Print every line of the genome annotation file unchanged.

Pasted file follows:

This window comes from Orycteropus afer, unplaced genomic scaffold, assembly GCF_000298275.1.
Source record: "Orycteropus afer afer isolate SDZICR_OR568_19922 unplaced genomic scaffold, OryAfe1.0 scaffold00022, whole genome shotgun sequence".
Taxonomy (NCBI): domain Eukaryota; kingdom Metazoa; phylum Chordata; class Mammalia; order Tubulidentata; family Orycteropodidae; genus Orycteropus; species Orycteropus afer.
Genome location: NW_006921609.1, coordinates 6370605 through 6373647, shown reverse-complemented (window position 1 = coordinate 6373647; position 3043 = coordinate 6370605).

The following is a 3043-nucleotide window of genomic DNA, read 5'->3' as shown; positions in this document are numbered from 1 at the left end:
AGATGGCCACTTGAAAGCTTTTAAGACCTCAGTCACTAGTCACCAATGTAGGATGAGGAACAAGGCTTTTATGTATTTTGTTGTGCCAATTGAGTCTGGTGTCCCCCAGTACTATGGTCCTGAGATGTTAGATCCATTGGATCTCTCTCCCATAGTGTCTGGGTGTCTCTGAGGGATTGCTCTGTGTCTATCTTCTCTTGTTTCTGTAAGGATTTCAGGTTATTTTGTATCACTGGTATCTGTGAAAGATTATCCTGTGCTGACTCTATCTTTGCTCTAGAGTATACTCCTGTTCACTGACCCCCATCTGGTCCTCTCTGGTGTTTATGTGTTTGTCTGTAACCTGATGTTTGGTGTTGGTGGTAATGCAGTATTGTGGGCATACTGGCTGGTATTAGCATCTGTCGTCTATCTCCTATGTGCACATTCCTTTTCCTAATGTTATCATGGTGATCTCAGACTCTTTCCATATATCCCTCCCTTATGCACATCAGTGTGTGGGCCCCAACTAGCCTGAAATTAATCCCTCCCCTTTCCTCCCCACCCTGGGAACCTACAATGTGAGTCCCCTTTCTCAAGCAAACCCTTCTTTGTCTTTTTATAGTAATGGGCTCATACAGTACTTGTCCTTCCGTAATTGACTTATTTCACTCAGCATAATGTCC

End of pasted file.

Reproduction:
This window comes from Orycteropus afer, unplaced genomic scaffold, assembly GCF_000298275.1.
Source record: "Orycteropus afer afer isolate SDZICR_OR568_19922 unplaced genomic scaffold, OryAfe1.0 scaffold00022, whole genome shotgun sequence".
Taxonomy (NCBI): domain Eukaryota; kingdom Metazoa; phylum Chordata; class Mammalia; order Tubulidentata; family Orycteropodidae; genus Orycteropus; species Orycteropus afer.
Genome location: NW_006921609.1, coordinates 6370605 through 6373647, shown reverse-complemented (window position 1 = coordinate 6373647; position 3043 = coordinate 6370605).

The following is a 3043-nucleotide window of genomic DNA, read 5'->3' as shown; positions in this document are numbered from 1 at the left end:
AGATGGCCACTTGAAAGCTTTTAAGACCTCAGTCACTAGTCACCAATGTAGGATGAGGAACAAGGCTTTTATGTATTTTGTTGTGCCAATTGAGTCTGGTGTCCCCCAGTACTATGGTCCTGAGATGTTAGATCCATTGGATCTCTCTCCCATAGTGTCTGGGTGTCTCTGAGGGATTGCTCTGTGTCTATCTTCTCTTGTTTCTGTAAGGATTTCAGGTTATTTTGTATCACTGGTATCTGTGAAAGATTATCCTGTGCTGACTCTATCTTTGCTCTAGAGTATACTCCTGTTCACTGACCCCCATCTGGTCCTCTCTGGTGTTTATGTGTTTGTCTGTAACCTGATGTTTGGTGTTGGTGGTAATGCAGTATTGTGGGCATACTGGCTGGTATTAGCATCTGTCGTCTATCTCCTATGTGCACATTCCTTTTCCTAATGTTATCATGGTGATCTCAGACTCTTTCCATATATCCCTCCCTTATGCACATCAGTGTGTGGGCCCCAACTAGCCTGAAATTAATCCCTCCCCTTTCCTCCCCACCCTGGGAACCTACAATGTGAGTCCCCTTTCTCAAGCAAACCCTTCTTTGTCTTTTTATAGTAATGGGCTCATACAGTACTTGTCCTTCCGTAATTGACTTATTTCACTCAGCATAATGTCC